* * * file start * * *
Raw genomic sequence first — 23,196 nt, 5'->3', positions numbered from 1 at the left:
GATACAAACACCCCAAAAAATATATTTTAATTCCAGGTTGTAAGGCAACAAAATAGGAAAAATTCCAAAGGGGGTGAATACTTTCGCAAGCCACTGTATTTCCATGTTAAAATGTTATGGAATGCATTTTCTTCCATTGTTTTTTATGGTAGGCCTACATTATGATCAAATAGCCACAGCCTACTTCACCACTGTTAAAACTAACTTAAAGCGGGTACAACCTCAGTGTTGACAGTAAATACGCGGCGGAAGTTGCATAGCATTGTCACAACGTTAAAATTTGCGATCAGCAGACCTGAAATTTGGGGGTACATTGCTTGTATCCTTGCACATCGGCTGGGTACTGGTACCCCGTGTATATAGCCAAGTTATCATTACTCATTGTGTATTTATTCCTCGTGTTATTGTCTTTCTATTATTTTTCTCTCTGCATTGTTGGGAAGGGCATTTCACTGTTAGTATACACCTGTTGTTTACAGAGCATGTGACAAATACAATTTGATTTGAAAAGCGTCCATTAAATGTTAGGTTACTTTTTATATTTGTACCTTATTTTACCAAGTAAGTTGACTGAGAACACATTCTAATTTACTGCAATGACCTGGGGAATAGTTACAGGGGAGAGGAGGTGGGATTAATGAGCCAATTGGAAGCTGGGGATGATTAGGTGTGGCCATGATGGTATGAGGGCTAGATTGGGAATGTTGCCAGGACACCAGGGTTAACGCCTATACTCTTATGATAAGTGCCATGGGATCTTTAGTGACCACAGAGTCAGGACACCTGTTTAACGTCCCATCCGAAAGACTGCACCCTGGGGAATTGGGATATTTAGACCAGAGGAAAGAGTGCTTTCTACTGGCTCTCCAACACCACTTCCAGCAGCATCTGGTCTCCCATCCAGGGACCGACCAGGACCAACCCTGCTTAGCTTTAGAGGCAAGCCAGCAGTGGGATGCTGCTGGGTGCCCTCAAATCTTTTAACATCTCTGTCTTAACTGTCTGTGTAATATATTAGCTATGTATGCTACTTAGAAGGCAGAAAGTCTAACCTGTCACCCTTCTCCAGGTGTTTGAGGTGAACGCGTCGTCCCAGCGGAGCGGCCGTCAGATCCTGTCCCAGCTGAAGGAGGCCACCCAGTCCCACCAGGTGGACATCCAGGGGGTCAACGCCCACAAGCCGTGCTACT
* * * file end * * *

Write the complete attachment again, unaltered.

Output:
Raw genomic sequence first — 23,196 nt, 5'->3', positions numbered from 1 at the left:
GATACAAACACCCCAAAAAATATATTTTAATTCCAGGTTGTAAGGCAACAAAATAGGAAAAATTCCAAAGGGGGTGAATACTTTCGCAAGCCACTGTATTTCCATGTTAAAATGTTATGGAATGCATTTTCTTCCATTGTTTTTTATGGTAGGCCTACATTATGATCAAATAGCCACAGCCTACTTCACCACTGTTAAAACTAACTTAAAGCGGGTACAACCTCAGTGTTGACAGTAAATACGCGGCGGAAGTTGCATAGCATTGTCACAACGTTAAAATTTGCGATCAGCAGACCTGAAATTTGGGGGTACATTGCTTGTATCCTTGCACATCGGCTGGGTACTGGTACCCCGTGTATATAGCCAAGTTATCATTACTCATTGTGTATTTATTCCTCGTGTTATTGTCTTTCTATTATTTTTCTCTCTGCATTGTTGGGAAGGGCATTTCACTGTTAGTATACACCTGTTGTTTACAGAGCATGTGACAAATACAATTTGATTTGAAAAGCGTCCATTAAATGTTAGGTTACTTTTTATATTTGTACCTTATTTTACCAAGTAAGTTGACTGAGAACACATTCTAATTTACTGCAATGACCTGGGGAATAGTTACAGGGGAGAGGAGGTGGGATTAATGAGCCAATTGGAAGCTGGGGATGATTAGGTGTGGCCATGATGGTATGAGGGCTAGATTGGGAATGTTGCCAGGACACCAGGGTTAACGCCTATACTCTTATGATAAGTGCCATGGGATCTTTAGTGACCACAGAGTCAGGACACCTGTTTAACGTCCCATCCGAAAGACTGCACCCTGGGGAATTGGGATATTTAGACCAGAGGAAAGAGTGCTTTCTACTGGCTCTCCAACACCACTTCCAGCAGCATCTGGTCTCCCATCCAGGGACCGACCAGGACCAACCCTGCTTAGCTTTAGAGGCAAGCCAGCAGTGGGATGCTGCTGGGTGCCCTCAAATCTTTTAACATCTCTGTCTTAACTGTCTGTGTAATATATTAGCTATGTATGCTACTTAGAAGGCAGAAAGTCTAACCTGTCACCCTTCTCCAGGTGTTTGAGGTGAACGCGTCGTCCCAGCGGAGCGGCCGTCAGATCCTGTCCCAGCTGAAGGAGGCCACCCAGTCCCACCAGGTGGACATCCAGGGGGTCAACGCCCACAAGCCGTGCTACT